Background. In the long QT syndrome (LQTS) most life-threatening cardiac events occur in association with physical or emotional stress. However, a minority of patients dies suddenly during sleep; intriguingly, these sleep-related sudden deaths tend to cluster in families. The mechanism(s) underlying this phenomenon and the reason why it occurs in few selected families are unknown. Recently, some of the LQTS genes have been identified leading to three main subgroups (LQT1, LQT2, LQT3) associated respectively with mutations affecting the following ionic currents involved in the control of ventricular repolarization: I(Ks), I(Kr), I(Na). We have recently observed that cardiac events nighttime are rare in LQT1 and frequent in LQT3 patients. Methods. We studied 26 LQTS patients all genotyped (11 LQT1, 9 LQT2, 6 LQT3) and 26 healthy controls matched by age and gender. Using a specific software, 24-hour ambulatory ECG recordings were performed and the QT interval was measured in order to allow comparison between QTc nighttime and daytime. Results. The main finding is that while LQT1 patients show a trend for modest QTc shortening and LQT2 patients a trend for modest lengthening nighttime versus daytime, LQT3 patients show clear lengthening of the QTc nighttime. These changes are not explained by heart rate changes or by the use of β-blockers. Conclusions. The marked tendency for further QT prolongation nighttime, which clearly increases arrhythmic risk, present among LQT3 patients and absent among LQT1 patients, provides an explanation for the gene-specific higher risk for sudden death during sleep for LQT3 compared to LQT1 patients.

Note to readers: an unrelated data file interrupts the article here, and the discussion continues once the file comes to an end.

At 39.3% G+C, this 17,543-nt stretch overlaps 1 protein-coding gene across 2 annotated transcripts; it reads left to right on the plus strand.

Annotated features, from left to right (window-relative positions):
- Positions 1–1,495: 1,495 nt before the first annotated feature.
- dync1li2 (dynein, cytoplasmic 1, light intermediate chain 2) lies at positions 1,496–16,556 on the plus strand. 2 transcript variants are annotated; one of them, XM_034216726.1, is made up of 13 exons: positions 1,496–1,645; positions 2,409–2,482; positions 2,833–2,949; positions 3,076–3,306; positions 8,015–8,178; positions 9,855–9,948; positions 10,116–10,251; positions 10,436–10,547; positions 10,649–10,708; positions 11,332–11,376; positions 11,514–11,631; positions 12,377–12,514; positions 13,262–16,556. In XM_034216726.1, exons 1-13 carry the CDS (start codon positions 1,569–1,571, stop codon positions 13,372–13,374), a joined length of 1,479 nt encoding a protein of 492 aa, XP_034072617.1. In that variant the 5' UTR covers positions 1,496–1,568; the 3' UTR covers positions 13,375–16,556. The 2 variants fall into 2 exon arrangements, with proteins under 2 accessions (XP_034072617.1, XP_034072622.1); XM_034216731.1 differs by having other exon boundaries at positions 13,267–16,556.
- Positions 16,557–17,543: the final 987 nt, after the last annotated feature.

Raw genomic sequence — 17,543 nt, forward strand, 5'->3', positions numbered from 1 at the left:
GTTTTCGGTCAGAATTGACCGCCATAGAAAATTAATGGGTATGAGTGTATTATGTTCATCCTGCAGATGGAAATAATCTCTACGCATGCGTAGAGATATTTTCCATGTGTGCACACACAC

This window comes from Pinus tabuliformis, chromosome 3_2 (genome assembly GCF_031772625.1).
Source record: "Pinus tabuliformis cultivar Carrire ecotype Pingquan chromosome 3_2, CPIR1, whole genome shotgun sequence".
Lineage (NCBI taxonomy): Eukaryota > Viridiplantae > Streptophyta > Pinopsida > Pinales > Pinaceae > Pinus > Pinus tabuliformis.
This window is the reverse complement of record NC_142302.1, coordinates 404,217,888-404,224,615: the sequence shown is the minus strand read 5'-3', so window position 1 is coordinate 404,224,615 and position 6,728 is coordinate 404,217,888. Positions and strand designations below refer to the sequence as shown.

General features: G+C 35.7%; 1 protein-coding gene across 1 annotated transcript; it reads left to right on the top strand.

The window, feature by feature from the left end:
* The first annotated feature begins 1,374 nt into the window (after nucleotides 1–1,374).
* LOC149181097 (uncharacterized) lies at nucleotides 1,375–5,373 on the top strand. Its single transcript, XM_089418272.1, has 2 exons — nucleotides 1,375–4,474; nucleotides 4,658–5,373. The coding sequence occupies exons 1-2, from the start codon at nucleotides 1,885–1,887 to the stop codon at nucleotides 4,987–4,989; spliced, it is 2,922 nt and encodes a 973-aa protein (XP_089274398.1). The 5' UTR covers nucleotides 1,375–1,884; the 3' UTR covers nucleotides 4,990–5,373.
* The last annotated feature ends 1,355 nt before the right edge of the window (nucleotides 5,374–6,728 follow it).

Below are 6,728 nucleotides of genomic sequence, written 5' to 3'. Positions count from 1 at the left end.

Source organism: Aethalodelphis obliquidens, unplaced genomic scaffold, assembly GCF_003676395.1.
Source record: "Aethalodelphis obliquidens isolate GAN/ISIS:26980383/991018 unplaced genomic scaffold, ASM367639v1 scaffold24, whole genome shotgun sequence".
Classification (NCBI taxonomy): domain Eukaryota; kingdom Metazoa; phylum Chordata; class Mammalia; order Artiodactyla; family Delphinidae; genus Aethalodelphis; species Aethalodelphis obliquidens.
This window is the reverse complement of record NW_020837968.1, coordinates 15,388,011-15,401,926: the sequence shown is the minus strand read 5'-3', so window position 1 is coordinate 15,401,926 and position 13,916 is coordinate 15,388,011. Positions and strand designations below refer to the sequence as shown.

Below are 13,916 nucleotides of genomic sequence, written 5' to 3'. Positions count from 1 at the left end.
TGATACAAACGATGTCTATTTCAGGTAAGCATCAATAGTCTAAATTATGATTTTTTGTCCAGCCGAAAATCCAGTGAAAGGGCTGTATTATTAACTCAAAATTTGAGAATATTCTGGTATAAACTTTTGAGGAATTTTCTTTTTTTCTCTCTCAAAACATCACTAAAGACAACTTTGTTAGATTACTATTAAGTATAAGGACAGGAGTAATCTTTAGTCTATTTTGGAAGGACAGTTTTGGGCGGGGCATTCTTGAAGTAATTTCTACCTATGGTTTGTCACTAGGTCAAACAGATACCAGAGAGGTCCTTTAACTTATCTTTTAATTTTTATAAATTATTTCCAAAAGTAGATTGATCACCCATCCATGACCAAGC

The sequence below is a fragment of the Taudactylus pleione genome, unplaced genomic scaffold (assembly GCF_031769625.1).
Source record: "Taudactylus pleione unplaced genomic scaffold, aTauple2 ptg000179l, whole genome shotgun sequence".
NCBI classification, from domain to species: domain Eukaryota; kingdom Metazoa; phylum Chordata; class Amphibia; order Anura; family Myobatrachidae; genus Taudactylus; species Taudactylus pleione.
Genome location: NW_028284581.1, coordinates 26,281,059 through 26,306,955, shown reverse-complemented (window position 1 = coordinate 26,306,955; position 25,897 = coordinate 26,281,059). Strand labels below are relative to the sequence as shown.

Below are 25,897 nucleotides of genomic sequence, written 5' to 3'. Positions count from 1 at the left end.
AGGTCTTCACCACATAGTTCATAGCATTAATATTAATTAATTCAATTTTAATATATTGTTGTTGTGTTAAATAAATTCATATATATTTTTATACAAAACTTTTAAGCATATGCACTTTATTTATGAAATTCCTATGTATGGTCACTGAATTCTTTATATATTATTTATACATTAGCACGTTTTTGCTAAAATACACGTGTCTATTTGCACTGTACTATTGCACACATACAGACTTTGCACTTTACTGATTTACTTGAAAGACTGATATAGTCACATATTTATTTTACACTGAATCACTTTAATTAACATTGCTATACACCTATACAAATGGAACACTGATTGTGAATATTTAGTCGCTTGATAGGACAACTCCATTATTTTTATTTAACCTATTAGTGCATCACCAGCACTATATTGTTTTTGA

|Number of pages||6|
|Journal||Italian Heart Journal|
|Publication status||Published - 2000|
- Long QT syndrome
- Sudden cardiac death
ASJC Scopus subject areas
- Cardiology and Cardiovascular Medicine